"I can assure you, there are a couple department heads who don't want us sitting in, let alone participating," he said.
Helfenberger agreed and took it a step further: "They would probably all say that."
But city code states that any council member may sit in on a hiring process as an observer only.
In the end, Councilman Mitch Niner, Morgan and Richards all agreed that council members should be able to sit in on interviews of department heads as observers, but not as participants. Weller and Meyers said council members should only be able to sit in on interviews for the three positions they directly hire.
The council also discussed mutual respect in its communication with city staff.
"If you're asking a quick question on the status of a project ... you can ask pretty much any city employee that," Helfenberger said. "But if you have follow-up directions, those should be made through the city administrator or city attorney when appropriate. ...To direct that work be done, it has to go through me."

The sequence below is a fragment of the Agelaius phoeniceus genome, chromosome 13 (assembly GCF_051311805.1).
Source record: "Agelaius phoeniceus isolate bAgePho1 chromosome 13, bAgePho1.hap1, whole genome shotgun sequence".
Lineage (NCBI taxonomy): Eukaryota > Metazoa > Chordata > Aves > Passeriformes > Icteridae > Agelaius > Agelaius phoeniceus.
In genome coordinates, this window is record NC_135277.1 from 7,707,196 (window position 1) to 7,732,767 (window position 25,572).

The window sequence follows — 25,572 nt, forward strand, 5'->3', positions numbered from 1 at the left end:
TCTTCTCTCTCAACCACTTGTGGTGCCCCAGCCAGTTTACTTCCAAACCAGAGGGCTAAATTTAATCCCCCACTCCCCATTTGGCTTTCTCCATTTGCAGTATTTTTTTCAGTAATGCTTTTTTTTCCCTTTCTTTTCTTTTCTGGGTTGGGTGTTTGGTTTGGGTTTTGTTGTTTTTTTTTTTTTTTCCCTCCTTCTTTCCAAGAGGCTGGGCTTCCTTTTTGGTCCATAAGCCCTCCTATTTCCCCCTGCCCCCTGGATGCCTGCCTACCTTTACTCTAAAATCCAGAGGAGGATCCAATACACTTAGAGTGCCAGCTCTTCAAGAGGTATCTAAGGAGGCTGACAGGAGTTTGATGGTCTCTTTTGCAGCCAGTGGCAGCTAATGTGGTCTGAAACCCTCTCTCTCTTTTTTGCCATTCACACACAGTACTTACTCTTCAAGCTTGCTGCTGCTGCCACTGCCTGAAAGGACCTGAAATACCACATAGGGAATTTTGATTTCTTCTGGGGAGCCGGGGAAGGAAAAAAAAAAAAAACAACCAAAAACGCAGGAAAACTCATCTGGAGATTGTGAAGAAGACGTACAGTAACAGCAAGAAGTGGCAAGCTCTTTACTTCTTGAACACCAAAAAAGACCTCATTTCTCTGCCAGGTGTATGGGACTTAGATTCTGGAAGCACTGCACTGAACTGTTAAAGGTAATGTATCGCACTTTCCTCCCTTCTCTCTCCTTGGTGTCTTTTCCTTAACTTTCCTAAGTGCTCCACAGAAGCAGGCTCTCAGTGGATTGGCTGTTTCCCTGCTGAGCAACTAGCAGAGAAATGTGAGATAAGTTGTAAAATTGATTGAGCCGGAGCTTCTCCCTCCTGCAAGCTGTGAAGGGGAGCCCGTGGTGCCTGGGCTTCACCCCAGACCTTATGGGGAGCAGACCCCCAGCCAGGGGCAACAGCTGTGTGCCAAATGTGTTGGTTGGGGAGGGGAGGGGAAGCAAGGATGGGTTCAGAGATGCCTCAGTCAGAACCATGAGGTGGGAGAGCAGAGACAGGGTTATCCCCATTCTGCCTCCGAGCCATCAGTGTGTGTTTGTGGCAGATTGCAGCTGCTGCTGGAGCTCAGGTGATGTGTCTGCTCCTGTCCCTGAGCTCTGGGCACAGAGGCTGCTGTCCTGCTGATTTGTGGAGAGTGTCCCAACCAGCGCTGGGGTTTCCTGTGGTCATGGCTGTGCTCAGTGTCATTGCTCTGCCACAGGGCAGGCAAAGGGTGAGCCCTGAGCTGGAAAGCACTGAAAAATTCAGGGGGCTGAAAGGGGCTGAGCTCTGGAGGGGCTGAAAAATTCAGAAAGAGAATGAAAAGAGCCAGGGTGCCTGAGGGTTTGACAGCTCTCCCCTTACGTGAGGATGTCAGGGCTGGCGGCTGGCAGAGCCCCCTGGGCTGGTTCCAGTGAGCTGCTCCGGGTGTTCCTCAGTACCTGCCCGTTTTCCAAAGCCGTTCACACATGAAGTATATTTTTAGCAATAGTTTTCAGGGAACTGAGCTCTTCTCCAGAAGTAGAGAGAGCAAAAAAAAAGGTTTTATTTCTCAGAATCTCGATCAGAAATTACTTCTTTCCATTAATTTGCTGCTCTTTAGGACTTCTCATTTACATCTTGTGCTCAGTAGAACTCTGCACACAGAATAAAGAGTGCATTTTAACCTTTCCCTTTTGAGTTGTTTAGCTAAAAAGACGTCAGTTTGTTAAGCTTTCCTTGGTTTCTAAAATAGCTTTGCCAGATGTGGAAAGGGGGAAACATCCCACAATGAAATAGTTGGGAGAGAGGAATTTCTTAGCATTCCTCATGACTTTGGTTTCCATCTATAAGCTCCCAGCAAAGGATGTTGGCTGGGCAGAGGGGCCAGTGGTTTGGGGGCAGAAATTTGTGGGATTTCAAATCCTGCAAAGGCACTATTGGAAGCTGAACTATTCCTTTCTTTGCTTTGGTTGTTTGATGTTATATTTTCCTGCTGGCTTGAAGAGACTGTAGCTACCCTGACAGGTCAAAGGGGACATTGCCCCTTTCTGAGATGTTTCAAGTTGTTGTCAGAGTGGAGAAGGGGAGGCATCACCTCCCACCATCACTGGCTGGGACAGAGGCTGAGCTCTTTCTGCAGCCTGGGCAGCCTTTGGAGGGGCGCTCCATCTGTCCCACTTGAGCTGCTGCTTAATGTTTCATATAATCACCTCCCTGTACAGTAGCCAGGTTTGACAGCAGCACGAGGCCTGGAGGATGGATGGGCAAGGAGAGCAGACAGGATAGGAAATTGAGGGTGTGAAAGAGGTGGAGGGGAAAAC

While all councilmen agreed this rule should stand as is, they worried that there is no way to enforce it.
"What can be done?" Weller asked. "You can bring it to our attention ... but where's the teeth in this to stop someone from violating it?"
Mayor Frank Flanders said while violating the rule is not criminal, the offense could be "tried in public opinion." City Attorney Joni Keith said the most administration could do would be to publicly chastise or censor the offending councilman.
"Public opinion is taking a look at what a joke we are," Meyers said, "because of one to two individuals at a time who have bordered on harassing, if not harassed, staff."
Finally, the council discussed exactly how many votes it should take to fire the city administrator. It had been suggested that the rule should be changed from a 3-2 vote to a 4-1 vote needed in order to fire the administrator.